This exercise uses JavaFX. You should start with a copy of the file LoopyGraphics.java. The file that you turn in for this exercise must be named LoopyGraphics.java.
Once again, you will be working entirely inside a subroutine named drawPicture. Your assignment this time is to fill the picture with a "gradient" and then to add some large number of things to the picture. You could, for example, draw something like this, which is supposed to look vaguely like the horizon just after sunset with a full moon:
The background in this image is a gradient because the color gradually changes from one color to another, from the top of the image to the bottom. In this case, the gradient was created by drawing 120 rectangles that fill the picture. Each rectangle is 800 pixels wide and 5 pixels high. The amount of red in the color changes from one rectangle to the next, while the amount of blue is constant. Recall that you can set the fill color to have a given amount of red, green, and blue by calling g.setFill(r,g,b) where r, g, and b are real numbers in the range 0.0 to 1.0.)
For the sample image, I drew 200 small white ovals at random locations. (LoopyGraphics is set to redraw its picture whenever the user clicks the picture, and the stars will be in different positions each time the the user clicks.)
You can try to duplicate my picture, or you can choose to create something more original. One idea is simply to enhance it by using several colors for the stars. Your picture does not necessarily have to resemble anything real. The requirement is only that you draw a gradient and then add a large number of something (and that you do these things using loops, not using hundreds of statements!).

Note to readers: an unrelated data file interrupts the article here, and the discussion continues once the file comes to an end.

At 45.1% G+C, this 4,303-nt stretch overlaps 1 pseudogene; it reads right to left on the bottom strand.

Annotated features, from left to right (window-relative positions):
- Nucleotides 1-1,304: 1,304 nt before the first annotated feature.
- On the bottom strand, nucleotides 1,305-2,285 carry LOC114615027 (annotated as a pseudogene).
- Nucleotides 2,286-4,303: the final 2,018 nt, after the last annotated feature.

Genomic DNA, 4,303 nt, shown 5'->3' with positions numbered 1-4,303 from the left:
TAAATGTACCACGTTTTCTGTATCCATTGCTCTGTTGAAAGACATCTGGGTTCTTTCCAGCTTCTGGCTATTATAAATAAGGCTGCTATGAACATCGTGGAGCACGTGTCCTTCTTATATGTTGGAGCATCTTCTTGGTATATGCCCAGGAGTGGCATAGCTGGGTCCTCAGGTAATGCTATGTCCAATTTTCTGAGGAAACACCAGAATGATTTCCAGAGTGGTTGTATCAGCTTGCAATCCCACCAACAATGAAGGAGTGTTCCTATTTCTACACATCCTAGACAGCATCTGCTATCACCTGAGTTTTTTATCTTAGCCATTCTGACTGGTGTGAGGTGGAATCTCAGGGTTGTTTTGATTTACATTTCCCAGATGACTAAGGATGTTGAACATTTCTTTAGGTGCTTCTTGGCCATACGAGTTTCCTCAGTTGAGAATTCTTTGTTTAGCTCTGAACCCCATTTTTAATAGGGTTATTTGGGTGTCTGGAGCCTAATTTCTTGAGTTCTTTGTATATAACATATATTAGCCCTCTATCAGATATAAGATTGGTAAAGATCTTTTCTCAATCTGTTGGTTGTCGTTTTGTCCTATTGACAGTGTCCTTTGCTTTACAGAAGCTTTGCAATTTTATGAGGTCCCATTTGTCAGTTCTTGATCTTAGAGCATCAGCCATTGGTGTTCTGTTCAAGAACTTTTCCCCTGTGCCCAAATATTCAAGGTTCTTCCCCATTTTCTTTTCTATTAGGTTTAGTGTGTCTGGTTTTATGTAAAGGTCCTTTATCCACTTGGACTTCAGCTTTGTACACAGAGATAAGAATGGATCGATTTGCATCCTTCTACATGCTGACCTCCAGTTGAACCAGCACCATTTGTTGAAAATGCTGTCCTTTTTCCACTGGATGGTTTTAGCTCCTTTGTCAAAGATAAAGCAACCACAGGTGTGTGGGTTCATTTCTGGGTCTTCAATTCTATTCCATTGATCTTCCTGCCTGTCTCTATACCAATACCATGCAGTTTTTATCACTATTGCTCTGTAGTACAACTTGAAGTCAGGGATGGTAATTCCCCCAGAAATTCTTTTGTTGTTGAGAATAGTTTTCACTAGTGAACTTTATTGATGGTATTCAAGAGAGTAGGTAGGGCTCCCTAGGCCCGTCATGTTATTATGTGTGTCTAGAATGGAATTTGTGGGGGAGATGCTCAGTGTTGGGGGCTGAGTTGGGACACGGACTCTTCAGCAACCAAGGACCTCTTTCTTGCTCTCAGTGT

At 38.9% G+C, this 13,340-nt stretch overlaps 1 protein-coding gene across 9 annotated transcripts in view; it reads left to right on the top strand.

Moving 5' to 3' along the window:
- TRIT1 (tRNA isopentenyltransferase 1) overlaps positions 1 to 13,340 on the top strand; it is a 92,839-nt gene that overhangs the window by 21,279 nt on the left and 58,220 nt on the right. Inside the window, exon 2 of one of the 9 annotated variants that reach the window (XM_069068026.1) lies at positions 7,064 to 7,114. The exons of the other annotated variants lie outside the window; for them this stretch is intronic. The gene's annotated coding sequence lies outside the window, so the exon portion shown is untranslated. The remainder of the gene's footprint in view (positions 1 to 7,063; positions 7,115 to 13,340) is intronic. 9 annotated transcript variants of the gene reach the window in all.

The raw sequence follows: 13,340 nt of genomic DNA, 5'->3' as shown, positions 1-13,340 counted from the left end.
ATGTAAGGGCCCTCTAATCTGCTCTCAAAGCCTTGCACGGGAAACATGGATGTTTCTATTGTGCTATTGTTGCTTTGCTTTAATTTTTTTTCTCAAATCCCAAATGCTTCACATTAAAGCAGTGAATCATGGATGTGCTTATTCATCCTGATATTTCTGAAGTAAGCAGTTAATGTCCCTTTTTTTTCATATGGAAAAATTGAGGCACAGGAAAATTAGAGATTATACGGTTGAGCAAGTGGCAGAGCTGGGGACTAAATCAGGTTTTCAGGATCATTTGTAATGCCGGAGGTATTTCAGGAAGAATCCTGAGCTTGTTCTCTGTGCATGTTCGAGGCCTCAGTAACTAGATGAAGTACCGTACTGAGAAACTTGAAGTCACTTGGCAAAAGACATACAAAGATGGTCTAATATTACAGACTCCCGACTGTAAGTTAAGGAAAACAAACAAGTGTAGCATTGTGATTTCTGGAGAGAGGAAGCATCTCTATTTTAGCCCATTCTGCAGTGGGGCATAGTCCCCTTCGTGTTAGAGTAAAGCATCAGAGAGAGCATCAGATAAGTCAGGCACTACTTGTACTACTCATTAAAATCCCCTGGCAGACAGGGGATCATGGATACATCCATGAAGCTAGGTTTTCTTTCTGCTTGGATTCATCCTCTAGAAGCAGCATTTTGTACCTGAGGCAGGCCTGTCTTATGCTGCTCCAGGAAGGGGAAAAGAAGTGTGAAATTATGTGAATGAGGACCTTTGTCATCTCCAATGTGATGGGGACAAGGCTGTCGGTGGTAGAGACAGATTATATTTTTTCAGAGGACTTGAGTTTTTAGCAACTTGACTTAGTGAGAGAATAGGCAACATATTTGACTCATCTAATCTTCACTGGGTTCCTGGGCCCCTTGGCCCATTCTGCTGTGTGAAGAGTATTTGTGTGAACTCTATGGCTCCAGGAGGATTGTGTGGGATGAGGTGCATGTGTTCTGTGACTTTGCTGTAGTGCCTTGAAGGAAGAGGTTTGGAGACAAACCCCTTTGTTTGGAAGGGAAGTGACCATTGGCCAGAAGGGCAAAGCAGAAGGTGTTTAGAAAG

Exercise 3: Simulated Baseball Game
The program for the second exercise will simulate a baseball game (in a very simple and unrealistic sense). The file that you turn in for this exercise must be named Baseball.java, and you should start by creating a new class named Baseball.
A baseball game consists of a series of "innings". In each inning, two teams get a chance to score "runs". At the end of the game, the team that has the highest total score wins. Usually, there are nine innings, but there are some complications: First, if the score is tied at the end of the ninth or later inning, the game continues. The game can only end when one team is ahead. There is no limit on how many innings there can be. Second, in the ninth inning, if the home team (the one that goes second in the inning) is ahead in the middle of the inning, then the game ends at that point, since giving the home team a chance to score at that point cannot make any difference to the outcome. This can only happen in the ninth inning.
The program will simulate what happens in a game, but it will just be making up random numbers of runs for each team; it won't actually simulate individual players or at-bats. Here is sample output from one run of the completed program: